The Charlie Daniels Band are one of the founding members of what we know today as “Southern Rock”. Combining a myriad of influences including country, rock, bluegrass, and blues, CDB helped invent a sound and create a genre. However, without a doubt, the band most associated with Southern Rock is Lynyrd Skynyrd. From the hypnotic opening chords of “Sweet Home Alabama” to the blistering solos of “Free Bird”, Skynyrd is both the definition and standard. Charlie Daniels puts it like this: “Skynyrd plays the kind of music that transcends generations…Every time they go on stage, every time they cut a record, that’s what they’re doing. They can’t help it”.
The two bands supported and cheered for one another. They were very close, particularly CDB bandleader Charlie Daniels and Skynyrd front man Ronnie Van Zant. Sadly, that was a friendship that ended in tragedy. October will mark the 45th anniversary of a disastrous plane crash that killed six including three Skynyrd band members. Ronnie Van Zant was among the casualties. He was 29 years old. Others lost in the 1977 Gillsburg, Miss. crash were background vocalist Cassie Gaines and her guitarist brother Steve. Also, assistant road manager Dean Kilpatrick, pilot Walter McCreary and co-pilot William Gray. The entire music community was deeply affected by the loss, but it cut extra deep with Charlie. He took it hard. Daniels himself was called home at the age of 83 in 2020.
If ever there was a Poet Laureate of Southern Rock, Ronnie Van Zant is it. “Ronnie was my old buddy. He was just a good ole’ down to earth red neck boy” Charlie once stated. Daniels and Van Zant were musical brothers and kindred spirits. Both were incredible tunesmiths and phenomenal lyricists. It all changed Oct. 20, 1977. Before he passed, Daniels reflected on one of the darkest days in music history, and the tragic loss of a friend. “We were backstage at Keil Theater in St. Louis getting ready to go on in front of a sold-out house. We got the word about the Lynyrd Skynyrd plane crash. The news was scant and general. The media was saying there had been a plane crash and there had been fatalities. But would not release the names of the ones who had been killed pending notification.”
“We went on stage that night knowing that we had lost some friends. But not knowing who they were or the extent of the injury of the survivors. It was a dark feeling. I had the whole band come into the dressing room and we had a silent prayer before we went down to do our show. I knew everybody was feeling strange. Told the guys before we went on, if that had been us in the plane crash, we wouldn’t have wanted Skynyrd to blow their show. That they wouldn’t want us to blow ours. We would go out and do our show, which we did. I don’t even know how long we played that night. But we leaned into the music taking solace in the only way we had available to us.”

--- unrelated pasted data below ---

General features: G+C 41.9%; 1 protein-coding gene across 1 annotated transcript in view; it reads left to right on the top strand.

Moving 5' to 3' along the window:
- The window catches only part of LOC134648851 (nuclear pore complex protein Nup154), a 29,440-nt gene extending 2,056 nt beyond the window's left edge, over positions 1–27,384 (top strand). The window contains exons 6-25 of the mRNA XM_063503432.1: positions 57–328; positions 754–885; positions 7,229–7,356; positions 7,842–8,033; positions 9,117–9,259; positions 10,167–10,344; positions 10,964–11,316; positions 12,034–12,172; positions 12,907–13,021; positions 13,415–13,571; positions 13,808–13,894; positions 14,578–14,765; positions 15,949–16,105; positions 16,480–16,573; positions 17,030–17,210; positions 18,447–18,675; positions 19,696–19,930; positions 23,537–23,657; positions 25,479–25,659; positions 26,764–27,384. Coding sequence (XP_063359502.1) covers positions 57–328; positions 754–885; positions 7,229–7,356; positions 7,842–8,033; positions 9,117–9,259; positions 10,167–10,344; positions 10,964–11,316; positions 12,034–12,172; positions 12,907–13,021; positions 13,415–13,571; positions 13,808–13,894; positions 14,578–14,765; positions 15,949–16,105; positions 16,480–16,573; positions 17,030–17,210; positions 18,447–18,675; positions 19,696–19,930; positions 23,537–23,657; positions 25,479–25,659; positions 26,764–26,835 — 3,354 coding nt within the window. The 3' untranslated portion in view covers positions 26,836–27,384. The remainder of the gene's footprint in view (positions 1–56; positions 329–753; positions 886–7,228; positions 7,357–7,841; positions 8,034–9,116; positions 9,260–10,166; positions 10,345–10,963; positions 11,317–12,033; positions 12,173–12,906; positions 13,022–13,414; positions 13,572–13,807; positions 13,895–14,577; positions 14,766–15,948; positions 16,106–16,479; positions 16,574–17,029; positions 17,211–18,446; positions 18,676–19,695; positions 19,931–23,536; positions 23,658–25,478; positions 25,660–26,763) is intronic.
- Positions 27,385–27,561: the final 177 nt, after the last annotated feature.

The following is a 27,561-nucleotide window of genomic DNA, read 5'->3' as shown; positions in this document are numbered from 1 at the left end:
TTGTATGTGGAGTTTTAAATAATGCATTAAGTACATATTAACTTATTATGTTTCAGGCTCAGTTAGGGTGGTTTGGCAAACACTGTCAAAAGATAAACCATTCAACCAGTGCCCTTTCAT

Daniels continues, “The music community, especially the one we operated in, is very small. You know everybody and everybody knows you and even though you only see each other occasionally you develop friendships that go deep and last. When that number is reduced by even one it hits hard. We played our show and went back to the hotel still not knowing who the fatalities were. I was not to find out until about two o’clock in the morning that my worst fear had come true. Ronnie Van Zant had died in the plane crash. I was devastated. I was staying in St. Louis that night. Catching a plane the next morning, traveling around the country doing promotion for a new album we had just released.”
“We immediately started getting calls from radio stations wanting a comment about the tragedy, but I just didn’t know what to say. No matter where I went or what I did there was a dark cloud hanging over my head. It was hard to think about anything else for very long without returning to the fact that I’d lost a friend. Phoenix, Arizona was also on my promotion tour. When I arrived that afternoon, I walked into my room, took a pen and a piece of hotel stationery and sat down and wrote this:
A brief candle both ends burning
A weary mile a bus wheel turning
A friend to share the lonely times
A handshake and a sip of wine
So say it loud and let it ring
That we’re all part of everything
The present future and the past
Fly on proud bird you’re free at last
“I had my statement to the media, and I had my closure and peace,” Charlie professes. “I had done the only thing I knew to do, commemorate my friend in words. We would also use this as the dedication for the ‘Million Mile Reflections’ album. Ronnie, my buddy, I’ll never forget you and the gift of the music you left us. Rest in peace old friend.” The Volunteer Jam is a series of benefit concerts started by the Charlie Daniels Band in 1974. Over the years, the event has played host to such acts as Garth Brooks, Allman Brothers Band, Alabama, Billy Joel, and Stevie Ray Vaughan. In January of 1979, Volunteer Jam V saw Lynyrd Skynyrd perform. Before the playing started, Charlie introduced the widows of Ronnie Van Zant and Steve Gaines. It was the first time the band took the stage since the 1977 plane crash.
The “Million Mile Reflections” album by the Charlie Daniels Band went on to be certified three times platinum. It also hit #1 on the U.S. Billboard Country charts. Lynyrd Skynyrd was rebuilt and boasts career sales beyond 30 million worldwide. Charlie and Ronnie were the driving forces behind each of their bands. More importantly, they were fans of each other. Both continue to be fixtures in the annals of musical genius.